- With 3,800 exhibitors, CES 2016 included a fair share of startups aiming to make their mark in the consumer technology space.
- Whether or not any move beyond startup status, they still highlight a number of important themes: home broadband and IoT service management, monetization opportunities for service providers, niche wearables and the role of analytics.
While the themes and technologies dominating CES change from year to year, one thing seems to remain the same. Every year, if you’ve attended CES, someone’s likely to ask you the same two questions. First comes: “What’s the coolest thing you saw?” This is followed by: “Did you find any startups doing something interesting?”
Unfortunately, if you spend most of the day in meeting rooms (like many of us do), these aren’t easy questions to answer; there’s just not much time to get down to the show floor and get a feel for what’s “cool.” With a few visits to the show floor and a schedule packed with meetings, however, I came away with plenty of potential answers – if not because all (or any) of the vendors will be successful, but because each tells a good story about the market.
- Cirrent – Digital Home Device Connectivity. To get to a future where smart homes include dozens of connected devices, device setup and security will need to be simplified. Cirrent aims to do that by working with device makers as well as carriers – promising a platform that delivers a better experience to the end user. Perhaps more importantly, where service providers may be dubious on the IoT or smart home monetization opportunity, Cirrent’s service provider (SP) partnerships point to a potential strategy.
- Cujo – Digital Home Service Management and Security. Giving your company the name of a rabid dog might not seem smart, but Cujo’s residential web security device – protecting against hacks, malicious sites, unauthorized access – is part of a broader trend around in-home network simplification and security. Think luma’s WiFi setup and intrusion protection, Bitdefender’s malware focus or the IoT-specific worldwide of Dojo. Carrying forward the SP monetization question, the existence of these companies speaks to a consumer pain point, one that should be addressable by SPs – especially within the context of residential vCPE rollouts.
- PitPat – Pet-focused Fitness Tracking. The concept of activity trackers for pets is not a new one; I’ve owned a FitBark for a while. This year, however, the space seemed much fuller; as fitness tracking and GPS sensors mature and consumers get comfortable with the concept, it’s only natural to see companies target what might have once seemed like laughable niches. PitPat got my attention, claiming a one-year battery life on its tracker. Canhegat was telling a similar story, with an eight-month life on its device. And, of course, there were location trackers like Tractive. In the way FitBark has talked up analytics (the collection and monetization of pet fitness data) as core to its business strategy, it was telling to see similar stories from PitPat and Canhegat. Think tailoring nutrition to fitness levels or helping pet food suppliers engage with their customers. If nothing else, this was a reminder of the inextricable link between IoT and analytics. Battery life concerns and the cost-prohibitive nature of cellular-connectivity (needed for location tracking), meanwhile, point to yet another argument for progress with NB-IoT rollouts.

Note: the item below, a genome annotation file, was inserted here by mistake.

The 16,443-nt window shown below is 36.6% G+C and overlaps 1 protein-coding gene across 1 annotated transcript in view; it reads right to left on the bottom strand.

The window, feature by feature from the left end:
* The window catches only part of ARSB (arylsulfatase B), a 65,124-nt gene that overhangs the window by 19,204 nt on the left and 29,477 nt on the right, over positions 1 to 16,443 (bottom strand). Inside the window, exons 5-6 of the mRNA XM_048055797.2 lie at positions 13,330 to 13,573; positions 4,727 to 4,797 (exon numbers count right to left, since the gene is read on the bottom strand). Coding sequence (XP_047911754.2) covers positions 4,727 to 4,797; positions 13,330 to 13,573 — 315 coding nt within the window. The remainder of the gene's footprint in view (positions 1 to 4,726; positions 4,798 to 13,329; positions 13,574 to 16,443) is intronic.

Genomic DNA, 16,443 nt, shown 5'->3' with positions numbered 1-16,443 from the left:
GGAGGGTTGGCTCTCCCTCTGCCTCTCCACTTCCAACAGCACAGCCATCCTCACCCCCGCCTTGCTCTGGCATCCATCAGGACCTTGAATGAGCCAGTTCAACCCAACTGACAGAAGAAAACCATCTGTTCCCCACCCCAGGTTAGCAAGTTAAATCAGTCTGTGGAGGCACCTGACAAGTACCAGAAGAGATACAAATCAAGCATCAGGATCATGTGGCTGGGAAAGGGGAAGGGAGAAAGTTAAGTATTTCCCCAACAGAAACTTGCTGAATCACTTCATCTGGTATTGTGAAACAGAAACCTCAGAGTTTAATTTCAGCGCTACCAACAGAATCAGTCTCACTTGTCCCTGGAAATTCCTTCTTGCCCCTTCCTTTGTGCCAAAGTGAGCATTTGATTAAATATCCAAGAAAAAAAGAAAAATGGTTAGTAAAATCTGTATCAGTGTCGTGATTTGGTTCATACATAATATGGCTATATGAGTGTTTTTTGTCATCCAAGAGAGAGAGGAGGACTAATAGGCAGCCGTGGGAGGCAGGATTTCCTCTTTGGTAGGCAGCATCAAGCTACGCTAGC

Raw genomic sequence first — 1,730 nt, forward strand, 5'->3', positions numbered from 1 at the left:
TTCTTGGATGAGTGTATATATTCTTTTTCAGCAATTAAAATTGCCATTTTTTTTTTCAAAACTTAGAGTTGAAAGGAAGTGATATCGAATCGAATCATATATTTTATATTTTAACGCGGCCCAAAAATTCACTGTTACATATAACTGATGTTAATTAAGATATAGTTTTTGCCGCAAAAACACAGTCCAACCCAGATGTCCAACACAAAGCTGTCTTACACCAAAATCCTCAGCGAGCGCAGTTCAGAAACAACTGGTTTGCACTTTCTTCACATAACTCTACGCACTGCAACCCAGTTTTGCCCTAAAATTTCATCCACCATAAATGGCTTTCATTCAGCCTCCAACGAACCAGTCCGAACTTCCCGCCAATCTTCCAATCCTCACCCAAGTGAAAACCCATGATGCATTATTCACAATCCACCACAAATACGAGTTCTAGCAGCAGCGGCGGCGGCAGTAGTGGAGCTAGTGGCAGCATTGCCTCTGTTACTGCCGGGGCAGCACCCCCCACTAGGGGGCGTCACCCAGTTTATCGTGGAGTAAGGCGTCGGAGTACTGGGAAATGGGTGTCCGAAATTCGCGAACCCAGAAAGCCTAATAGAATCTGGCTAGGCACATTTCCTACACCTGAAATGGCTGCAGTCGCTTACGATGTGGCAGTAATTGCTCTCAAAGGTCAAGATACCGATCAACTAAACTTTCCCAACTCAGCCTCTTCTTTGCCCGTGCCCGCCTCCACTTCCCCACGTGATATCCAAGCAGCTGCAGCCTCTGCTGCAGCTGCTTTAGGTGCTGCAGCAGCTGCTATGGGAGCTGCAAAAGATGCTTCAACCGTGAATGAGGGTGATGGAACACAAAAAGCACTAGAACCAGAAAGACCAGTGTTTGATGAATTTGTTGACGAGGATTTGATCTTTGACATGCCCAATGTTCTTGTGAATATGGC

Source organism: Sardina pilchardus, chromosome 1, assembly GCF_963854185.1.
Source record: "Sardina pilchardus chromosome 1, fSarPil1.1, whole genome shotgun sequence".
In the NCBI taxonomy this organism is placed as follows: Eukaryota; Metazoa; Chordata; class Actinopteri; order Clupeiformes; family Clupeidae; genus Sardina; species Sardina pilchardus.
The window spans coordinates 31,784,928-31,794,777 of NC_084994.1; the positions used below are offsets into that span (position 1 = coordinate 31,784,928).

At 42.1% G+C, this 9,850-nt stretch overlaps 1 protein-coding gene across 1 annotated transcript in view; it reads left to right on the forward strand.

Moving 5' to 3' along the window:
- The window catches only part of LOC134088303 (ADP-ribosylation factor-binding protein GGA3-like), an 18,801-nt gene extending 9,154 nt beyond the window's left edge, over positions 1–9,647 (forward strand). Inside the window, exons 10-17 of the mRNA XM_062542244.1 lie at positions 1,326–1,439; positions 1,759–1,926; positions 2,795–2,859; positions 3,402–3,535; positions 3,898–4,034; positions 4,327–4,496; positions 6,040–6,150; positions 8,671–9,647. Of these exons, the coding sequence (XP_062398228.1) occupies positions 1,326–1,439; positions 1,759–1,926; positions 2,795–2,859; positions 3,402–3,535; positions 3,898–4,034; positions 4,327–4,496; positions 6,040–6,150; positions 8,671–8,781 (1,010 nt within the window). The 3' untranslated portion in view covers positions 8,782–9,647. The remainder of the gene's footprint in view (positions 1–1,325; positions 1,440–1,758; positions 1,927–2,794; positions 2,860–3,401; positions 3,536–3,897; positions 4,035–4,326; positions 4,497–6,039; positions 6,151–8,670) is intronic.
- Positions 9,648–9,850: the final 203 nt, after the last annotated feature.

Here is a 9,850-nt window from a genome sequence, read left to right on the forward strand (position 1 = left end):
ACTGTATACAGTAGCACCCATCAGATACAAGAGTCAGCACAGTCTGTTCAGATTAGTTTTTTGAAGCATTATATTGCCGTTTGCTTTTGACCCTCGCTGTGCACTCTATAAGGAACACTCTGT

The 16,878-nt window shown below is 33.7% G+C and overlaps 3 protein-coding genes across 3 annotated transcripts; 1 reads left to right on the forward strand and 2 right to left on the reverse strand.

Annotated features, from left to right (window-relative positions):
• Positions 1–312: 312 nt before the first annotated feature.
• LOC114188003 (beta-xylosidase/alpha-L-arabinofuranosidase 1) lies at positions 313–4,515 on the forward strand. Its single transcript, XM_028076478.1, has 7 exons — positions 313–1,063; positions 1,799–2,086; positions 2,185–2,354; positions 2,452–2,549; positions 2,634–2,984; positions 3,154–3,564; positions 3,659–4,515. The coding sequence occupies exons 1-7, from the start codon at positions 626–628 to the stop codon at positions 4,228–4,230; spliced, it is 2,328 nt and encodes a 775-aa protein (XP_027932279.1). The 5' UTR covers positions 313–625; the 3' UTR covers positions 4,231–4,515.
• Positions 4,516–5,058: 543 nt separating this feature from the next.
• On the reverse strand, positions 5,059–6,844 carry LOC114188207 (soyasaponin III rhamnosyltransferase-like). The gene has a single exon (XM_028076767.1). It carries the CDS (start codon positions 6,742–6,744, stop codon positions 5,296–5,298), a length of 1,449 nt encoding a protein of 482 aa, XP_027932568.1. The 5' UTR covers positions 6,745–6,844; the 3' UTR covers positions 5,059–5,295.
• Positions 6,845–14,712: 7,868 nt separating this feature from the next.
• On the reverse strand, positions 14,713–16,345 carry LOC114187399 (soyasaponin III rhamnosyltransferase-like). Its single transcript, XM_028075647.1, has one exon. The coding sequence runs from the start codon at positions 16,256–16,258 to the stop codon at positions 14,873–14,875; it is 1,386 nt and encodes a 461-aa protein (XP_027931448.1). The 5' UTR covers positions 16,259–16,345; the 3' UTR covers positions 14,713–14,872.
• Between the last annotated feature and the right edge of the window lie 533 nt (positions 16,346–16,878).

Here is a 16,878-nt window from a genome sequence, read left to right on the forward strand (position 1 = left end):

- Lumo – Athlete-focused Fitness Tracking. Pet owners weren’t the only demographic to benefit from a maturing fitness tracker segment. The initial use case for fitness trackers was to encourage people to focus more on their fitness. With that segment quickly saturating, what’s next? A focus on people who are already fit but looking to improve their performance in a specific sport. On the running front, you had Lumo Run selling shorts which would help capture your cadence, bounce, ground contact time, pelvic rotation, stride length and more. iFit was making similar promises by hooking up with shoemaker Altra, while Sensoria tackled this space with a sock-based sensor. If you prefer golf, there was the Mettis Trainer from Bend Tech. Targeting niches was an inevitable evolution of the fitness tracker space. Whether any of these are standalone businesses, however, remains to be seen.
- in-tail – Outright Craziness. The “E” in CES may stand for “Electronics,” but that doesn’t stop folks with non-electronic products from showing up. in-tail (short for “Intelligent Tail”) was at CES with a prosthetic tail providing “balanced, realistic movement without any electronic parts.” An electronic version is in the works (with algorithms to emulate cats, dogs, dinosaurs and more). If you’re looking for a takeaway here, other than Santa Cruz, CA being big on wackiness, you might be out of luck. It does help to explain, however, why it’s not always easy to sort the wheat from the chaff at CES.